Fear is a natural reaction for any doctor notified of a GMC investigation. When an MDU member first contacts the MDU for assistance with a GMC complaint, one of the primary roles of our medico-legal advisers is to put that fear into context and to explain the procedure. We don't underestimate the shock of receiving a letter from the GMC – and many members tell us their first thought is of erasure.
Of course that can happen, but for the majority of doctors subject to a GMC investigation the prospect is remote. GMC fitness to practise (FTP) statistics for 2018 show fewer than 80 erasures. Suspension as an FTP sanction is also, understandably, a concern, and there were 101 suspensions in 2018. However, these outcomes need to be seen against a background of 298,704 doctors on the GMC register in 2018 and 1,402 FTP investigations in that year. Even when facing an investigation, the chances of erasure or suspension are extremely slim.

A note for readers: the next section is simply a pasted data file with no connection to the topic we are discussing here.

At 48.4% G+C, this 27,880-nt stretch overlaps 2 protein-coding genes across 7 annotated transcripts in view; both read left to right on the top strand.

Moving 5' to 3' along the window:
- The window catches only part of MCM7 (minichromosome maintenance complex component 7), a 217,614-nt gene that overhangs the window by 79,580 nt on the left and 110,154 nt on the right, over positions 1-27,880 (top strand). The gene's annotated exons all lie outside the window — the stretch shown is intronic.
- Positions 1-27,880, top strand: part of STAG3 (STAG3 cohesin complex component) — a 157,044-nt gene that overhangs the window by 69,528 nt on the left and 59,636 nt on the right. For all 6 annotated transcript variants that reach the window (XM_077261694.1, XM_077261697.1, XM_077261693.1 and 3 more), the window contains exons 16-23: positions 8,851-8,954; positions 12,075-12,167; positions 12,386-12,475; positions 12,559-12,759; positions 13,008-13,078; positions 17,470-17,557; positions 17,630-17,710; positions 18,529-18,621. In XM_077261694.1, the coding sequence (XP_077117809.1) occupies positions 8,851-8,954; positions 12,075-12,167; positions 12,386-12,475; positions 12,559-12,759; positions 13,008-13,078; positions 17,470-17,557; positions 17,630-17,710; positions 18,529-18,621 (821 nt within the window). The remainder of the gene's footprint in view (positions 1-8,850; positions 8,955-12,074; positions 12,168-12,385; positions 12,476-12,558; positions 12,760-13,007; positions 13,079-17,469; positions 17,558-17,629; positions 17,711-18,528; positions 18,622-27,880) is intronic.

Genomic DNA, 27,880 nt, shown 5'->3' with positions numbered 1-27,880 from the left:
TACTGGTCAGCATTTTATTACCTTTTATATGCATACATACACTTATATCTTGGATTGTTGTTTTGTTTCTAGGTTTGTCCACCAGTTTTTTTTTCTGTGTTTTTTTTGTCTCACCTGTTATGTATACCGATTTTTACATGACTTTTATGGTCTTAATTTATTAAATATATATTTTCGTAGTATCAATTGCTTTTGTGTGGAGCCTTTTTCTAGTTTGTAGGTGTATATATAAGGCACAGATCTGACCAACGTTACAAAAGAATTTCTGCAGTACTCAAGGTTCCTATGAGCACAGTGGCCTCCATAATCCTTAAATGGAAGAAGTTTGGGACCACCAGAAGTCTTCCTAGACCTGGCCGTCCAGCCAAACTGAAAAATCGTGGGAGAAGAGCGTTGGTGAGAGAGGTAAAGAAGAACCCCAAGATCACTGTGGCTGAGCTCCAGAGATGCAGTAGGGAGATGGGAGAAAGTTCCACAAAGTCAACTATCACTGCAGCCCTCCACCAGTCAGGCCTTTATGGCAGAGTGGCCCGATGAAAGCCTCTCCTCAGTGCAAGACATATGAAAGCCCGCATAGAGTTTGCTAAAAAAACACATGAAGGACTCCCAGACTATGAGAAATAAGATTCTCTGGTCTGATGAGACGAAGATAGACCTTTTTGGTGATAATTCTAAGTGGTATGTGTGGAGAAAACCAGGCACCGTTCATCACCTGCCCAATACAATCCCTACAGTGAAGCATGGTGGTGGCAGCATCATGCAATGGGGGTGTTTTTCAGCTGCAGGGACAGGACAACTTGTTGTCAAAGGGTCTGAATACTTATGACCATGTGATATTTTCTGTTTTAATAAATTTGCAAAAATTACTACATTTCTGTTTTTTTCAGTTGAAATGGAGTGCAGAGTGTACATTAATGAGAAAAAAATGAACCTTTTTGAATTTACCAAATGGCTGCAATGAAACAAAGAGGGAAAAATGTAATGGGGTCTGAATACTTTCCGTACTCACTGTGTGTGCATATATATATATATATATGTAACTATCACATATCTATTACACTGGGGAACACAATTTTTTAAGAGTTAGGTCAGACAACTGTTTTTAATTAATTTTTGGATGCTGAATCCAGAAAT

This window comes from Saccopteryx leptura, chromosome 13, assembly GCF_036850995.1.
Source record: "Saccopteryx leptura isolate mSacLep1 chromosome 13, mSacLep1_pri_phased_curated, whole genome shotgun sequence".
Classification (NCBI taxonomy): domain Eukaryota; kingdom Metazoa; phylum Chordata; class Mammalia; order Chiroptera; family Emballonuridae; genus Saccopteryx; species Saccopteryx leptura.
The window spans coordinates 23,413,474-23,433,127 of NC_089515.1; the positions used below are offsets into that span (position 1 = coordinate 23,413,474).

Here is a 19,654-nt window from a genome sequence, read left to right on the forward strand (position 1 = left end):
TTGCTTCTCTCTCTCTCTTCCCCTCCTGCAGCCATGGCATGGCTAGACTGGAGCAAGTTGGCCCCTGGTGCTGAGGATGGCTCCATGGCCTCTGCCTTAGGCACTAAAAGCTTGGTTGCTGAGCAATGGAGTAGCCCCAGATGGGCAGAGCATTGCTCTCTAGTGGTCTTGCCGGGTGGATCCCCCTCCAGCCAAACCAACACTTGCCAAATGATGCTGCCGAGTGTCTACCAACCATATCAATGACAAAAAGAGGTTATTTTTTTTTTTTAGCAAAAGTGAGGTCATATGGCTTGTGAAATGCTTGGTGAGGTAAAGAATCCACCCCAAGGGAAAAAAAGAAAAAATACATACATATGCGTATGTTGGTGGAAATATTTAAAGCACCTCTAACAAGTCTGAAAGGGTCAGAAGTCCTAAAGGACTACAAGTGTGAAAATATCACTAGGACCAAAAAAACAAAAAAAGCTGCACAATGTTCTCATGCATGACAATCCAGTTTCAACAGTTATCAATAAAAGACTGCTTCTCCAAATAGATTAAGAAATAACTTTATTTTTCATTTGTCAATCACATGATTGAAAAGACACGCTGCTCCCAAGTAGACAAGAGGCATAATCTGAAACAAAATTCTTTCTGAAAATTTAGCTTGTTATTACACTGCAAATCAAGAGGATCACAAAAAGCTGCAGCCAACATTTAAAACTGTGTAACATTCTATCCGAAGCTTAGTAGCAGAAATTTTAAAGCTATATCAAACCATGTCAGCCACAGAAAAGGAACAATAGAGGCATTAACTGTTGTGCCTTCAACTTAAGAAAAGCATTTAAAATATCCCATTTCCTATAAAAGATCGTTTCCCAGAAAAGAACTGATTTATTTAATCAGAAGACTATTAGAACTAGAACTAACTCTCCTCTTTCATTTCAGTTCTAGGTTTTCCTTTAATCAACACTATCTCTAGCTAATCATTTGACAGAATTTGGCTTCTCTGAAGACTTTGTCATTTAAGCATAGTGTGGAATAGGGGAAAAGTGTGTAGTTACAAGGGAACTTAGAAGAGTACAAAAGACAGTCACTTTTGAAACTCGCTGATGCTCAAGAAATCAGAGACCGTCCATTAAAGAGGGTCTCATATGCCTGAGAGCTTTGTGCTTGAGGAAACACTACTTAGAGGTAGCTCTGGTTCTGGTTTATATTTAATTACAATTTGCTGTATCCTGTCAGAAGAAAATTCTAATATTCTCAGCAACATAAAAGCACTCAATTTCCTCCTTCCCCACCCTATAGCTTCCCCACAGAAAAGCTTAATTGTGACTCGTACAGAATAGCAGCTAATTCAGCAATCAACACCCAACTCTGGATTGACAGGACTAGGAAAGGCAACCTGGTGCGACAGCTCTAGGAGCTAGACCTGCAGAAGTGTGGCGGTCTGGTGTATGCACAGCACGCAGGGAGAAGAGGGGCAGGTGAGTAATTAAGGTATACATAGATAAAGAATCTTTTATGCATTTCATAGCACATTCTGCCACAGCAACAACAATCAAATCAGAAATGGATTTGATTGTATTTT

Most members would not be surprised to learn that the main allegations leading to a sanction of erasure in 2018 were that doctors had not acted 'with honesty and integrity' or that their 'knowledge and experience' were seriously deficient, or there were concerns about 'probity (criminality)'. There is a high threshold for the GMC to refer these doctors to FTP tribunals and the allegations are invariably serious, usually multiple and challenging to remediate.
In most cases, however, when our medico-legal advisers get the details of a GMC complaint from the member, they can see that the case is unlikely to reach the referral threshold. They assist the member in providing a detailed response to ensure the GMC has the information it needs as soon as possible, to provide reassurance that the doctor in question is not a concern and to close the investigation. In some cases they may need to instruct a solicitor, but few members' cases are referred to FTP tribunals.